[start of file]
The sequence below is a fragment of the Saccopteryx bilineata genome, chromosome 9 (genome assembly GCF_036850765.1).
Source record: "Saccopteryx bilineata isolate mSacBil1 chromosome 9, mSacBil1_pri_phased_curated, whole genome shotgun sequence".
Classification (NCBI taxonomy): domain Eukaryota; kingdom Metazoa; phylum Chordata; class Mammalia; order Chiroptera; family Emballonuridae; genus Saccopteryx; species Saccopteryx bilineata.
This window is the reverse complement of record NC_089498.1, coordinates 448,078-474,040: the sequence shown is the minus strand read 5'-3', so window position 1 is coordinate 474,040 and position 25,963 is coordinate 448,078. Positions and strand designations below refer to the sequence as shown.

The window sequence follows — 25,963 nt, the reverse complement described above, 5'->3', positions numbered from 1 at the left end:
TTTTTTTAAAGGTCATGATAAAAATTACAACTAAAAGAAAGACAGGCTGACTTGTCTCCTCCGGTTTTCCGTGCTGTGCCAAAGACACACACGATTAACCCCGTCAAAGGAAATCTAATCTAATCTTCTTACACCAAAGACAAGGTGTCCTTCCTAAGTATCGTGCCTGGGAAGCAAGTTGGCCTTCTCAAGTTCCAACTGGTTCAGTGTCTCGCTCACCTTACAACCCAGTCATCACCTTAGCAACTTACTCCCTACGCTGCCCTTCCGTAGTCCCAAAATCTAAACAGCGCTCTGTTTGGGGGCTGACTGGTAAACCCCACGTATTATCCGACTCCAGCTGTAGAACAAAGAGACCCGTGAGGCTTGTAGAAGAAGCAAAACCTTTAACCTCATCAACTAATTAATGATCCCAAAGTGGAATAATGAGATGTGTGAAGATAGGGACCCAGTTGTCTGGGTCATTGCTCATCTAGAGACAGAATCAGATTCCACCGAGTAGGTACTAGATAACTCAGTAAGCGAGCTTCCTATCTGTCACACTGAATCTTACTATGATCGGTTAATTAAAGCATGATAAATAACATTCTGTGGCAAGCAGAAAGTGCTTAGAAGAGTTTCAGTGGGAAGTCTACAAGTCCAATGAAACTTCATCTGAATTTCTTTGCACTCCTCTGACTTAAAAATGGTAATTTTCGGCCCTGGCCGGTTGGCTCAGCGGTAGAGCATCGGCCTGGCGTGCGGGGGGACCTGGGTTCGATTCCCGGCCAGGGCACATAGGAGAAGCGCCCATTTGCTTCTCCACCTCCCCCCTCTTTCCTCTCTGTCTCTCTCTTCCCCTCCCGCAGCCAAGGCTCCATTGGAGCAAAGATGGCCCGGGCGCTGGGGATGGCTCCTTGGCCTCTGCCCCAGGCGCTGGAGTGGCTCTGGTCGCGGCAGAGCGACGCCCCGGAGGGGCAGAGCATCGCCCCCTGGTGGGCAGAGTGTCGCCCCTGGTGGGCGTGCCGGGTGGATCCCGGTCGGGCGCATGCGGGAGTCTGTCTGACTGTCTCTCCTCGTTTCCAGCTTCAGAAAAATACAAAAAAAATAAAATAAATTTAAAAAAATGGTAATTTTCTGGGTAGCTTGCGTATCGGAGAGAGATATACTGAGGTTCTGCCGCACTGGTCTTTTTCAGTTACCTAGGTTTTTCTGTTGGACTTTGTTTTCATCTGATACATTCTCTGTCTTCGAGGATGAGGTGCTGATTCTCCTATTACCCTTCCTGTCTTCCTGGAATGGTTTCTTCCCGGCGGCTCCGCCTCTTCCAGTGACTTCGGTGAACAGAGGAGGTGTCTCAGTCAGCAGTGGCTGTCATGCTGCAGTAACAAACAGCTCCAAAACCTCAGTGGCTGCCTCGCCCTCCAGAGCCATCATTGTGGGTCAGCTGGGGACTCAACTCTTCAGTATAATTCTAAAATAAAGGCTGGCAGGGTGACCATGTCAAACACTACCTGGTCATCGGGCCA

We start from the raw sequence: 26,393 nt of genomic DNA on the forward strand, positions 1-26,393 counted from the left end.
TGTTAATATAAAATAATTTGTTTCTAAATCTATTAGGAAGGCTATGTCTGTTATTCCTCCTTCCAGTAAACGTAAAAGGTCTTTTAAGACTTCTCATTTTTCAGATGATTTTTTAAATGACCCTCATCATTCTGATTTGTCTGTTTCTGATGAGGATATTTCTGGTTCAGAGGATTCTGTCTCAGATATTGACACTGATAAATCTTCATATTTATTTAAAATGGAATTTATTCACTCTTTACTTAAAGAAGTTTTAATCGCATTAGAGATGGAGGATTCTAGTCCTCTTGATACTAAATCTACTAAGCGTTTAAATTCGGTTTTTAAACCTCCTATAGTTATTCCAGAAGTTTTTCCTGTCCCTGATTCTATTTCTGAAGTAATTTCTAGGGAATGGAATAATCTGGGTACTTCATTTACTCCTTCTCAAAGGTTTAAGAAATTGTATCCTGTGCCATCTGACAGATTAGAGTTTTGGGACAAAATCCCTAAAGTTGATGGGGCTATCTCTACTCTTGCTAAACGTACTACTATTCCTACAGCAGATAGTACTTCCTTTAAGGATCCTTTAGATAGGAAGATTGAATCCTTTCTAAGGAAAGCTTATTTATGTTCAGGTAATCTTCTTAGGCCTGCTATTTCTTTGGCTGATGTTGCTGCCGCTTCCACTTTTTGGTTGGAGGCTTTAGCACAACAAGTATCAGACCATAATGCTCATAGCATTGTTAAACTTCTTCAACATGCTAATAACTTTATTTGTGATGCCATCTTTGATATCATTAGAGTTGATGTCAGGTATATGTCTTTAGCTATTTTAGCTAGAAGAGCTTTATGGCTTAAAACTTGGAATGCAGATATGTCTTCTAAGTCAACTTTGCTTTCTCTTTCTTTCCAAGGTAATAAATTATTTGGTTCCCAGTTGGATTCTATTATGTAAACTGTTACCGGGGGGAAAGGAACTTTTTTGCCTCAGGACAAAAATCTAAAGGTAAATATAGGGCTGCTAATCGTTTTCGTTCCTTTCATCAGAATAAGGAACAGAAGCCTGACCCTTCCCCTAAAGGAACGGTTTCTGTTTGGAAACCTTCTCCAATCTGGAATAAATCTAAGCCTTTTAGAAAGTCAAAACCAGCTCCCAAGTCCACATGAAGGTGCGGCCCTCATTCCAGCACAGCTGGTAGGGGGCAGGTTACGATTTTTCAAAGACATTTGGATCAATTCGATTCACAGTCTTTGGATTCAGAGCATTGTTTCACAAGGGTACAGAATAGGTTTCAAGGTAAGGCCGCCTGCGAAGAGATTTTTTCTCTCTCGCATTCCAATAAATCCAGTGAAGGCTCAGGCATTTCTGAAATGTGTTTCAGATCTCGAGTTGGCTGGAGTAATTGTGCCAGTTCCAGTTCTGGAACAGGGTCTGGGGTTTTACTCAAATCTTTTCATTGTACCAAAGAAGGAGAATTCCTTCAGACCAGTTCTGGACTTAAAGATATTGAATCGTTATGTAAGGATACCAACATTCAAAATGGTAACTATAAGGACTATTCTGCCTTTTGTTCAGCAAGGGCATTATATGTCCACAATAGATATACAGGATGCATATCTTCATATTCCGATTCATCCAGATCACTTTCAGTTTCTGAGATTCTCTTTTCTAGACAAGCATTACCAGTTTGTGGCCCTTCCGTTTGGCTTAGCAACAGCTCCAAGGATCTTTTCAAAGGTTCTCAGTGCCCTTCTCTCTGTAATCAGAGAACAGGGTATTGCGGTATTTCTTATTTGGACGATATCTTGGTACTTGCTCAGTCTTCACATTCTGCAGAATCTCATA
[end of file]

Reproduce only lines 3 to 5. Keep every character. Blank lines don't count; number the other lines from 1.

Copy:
Classification (NCBI taxonomy): domain Eukaryota; kingdom Metazoa; phylum Chordata; class Mammalia; order Chiroptera; family Emballonuridae; genus Saccopteryx; species Saccopteryx bilineata.
This window is the reverse complement of record NC_089498.1, coordinates 448,078-474,040: the sequence shown is the minus strand read 5'-3', so window position 1 is coordinate 474,040 and position 25,963 is coordinate 448,078. Positions and strand designations below refer to the sequence as shown.

The window sequence follows — 25,963 nt, the reverse complement described above, 5'->3', positions numbered from 1 at the left end: